I had now arrived at my seventeenth year, and had attained my full height, a fraction over six feet. I was well endowed with youthful energy, and was of an extremely sanguine temperament.— Henry Bessemer
Authentic Seventeenth quotations
How strange it would be if the final theory were to be discovered in our lifetimes! The discovery of the final laws of nature will mark a discontinuity in human intellectual history, the sharpest that has occurred since the beginning of modern science in the seventeenth century. Can we now imagine what that would be like?
A weekday edition of The New York Times contains more information than the average person was likely to come across in a lifetime in seventeenth-century England
To modern educated people, it seems obvious that matters of fact are to be ascertained by observation, not by consulting ancient authorities. But this is an entirely modern conception, which hardly existed before the seventeenth century.
I am in Boston right now, in fact, to do work at the New England Historical Genealogical Library, where I'm trying to finish up tracing my lineage back to the seventeenth century.
I was very much into buying contemporary art, but I've just decided I want to get rid of it all. Not that it's not great art, but all of a sudden my mood has changed, and I want to go back to seventeenth- and eighteenth-century masters.
The effect of the discovery of printing was evident in the savage religious wars of the sixteenth and seventeenth centuries. Application of power to communication industries hastened the consolidation of vernaculars, the rise of nationalism, revolution, and new outbreaks of savagery in the twentieth century.
Constancy will always be the genius of love, the indication of that strength which constitutes the poet. A man should possess all women in his wife, like those squalid poetasters of the seventeenth century who made fair Irises and dazzling Chloes of their lowly Manons.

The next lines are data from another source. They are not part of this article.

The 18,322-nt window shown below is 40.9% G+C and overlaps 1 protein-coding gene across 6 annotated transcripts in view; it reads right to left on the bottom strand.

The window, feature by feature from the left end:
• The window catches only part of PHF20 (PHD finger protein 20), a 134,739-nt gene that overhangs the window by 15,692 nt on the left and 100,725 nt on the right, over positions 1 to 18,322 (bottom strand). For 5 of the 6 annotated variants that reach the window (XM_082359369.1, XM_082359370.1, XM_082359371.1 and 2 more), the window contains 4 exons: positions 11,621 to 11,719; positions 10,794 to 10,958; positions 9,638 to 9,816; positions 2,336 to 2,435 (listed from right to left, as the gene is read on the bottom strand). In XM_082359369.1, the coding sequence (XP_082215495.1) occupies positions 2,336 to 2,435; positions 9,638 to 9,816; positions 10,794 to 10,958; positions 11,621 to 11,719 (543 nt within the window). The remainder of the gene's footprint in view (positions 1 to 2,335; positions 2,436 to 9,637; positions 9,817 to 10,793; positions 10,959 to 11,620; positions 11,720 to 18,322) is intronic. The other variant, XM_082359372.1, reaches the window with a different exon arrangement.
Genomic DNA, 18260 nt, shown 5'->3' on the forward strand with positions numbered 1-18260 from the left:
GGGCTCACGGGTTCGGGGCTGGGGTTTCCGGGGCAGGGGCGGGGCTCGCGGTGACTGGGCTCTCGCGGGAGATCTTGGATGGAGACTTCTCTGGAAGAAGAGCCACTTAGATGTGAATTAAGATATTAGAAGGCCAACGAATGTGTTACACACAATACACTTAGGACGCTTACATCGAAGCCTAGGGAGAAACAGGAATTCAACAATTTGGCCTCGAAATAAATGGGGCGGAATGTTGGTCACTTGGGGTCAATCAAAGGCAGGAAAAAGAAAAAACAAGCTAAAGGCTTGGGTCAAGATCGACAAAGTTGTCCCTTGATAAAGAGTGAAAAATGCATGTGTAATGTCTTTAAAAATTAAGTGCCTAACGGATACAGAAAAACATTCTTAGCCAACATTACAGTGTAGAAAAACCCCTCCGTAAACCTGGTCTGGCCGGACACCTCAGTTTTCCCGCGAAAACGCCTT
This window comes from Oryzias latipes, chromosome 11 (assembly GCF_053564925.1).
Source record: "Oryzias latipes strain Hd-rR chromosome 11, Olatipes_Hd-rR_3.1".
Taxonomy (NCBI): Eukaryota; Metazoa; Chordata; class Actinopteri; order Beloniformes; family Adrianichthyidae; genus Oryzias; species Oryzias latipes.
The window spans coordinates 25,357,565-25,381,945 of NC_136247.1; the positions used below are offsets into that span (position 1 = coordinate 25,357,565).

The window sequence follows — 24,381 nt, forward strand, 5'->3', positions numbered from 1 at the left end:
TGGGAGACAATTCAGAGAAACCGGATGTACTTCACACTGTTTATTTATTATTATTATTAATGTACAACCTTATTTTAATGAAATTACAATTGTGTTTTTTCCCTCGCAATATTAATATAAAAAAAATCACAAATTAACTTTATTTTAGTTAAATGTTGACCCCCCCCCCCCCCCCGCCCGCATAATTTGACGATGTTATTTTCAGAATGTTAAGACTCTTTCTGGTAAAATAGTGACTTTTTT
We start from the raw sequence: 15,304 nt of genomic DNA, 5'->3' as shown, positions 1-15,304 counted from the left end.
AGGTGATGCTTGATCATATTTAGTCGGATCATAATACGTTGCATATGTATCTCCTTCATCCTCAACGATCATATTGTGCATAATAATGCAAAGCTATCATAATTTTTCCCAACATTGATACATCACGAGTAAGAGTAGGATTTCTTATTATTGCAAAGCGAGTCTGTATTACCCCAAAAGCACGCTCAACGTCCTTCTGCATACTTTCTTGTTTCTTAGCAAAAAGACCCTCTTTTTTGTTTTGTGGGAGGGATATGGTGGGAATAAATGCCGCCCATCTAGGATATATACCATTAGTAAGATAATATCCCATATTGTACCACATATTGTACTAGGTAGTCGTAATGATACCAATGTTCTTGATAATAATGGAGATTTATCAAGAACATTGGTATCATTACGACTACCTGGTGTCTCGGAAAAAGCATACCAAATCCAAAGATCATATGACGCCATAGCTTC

The origins of the modern West are often seen in the Enlightenment of the seventeenth and eighteenth century, but the roots of the Enlightenment can be found in habits of mind cultivated in Athens, Rome, and Jerusalem, and the institutions that grew from them.
Late in the winter of my seventeenth year, my mother decided I was depressed, presumably because I rarely left the house, spent quite a lot of time in bed, read the same book over and over, ate infrequently, and devoted quite a bit of my abundant free time to thinking about death.
Almost everything that distinguishes the modern world from earlier centuries is attributable to science, which achieved its most spectacular triumphs in the seventeenth century.
Jack Sturtzer, one of my cousins, had gone to art school and suggested that I might be interested in a private school called the Art Institute of Buffalo, and in fact that is what happened. So upon graduation in 1948, I then went to stay with my cousins on Seventeenth Street and enrolled in the program at the Art Institute on Elmwood Avenue.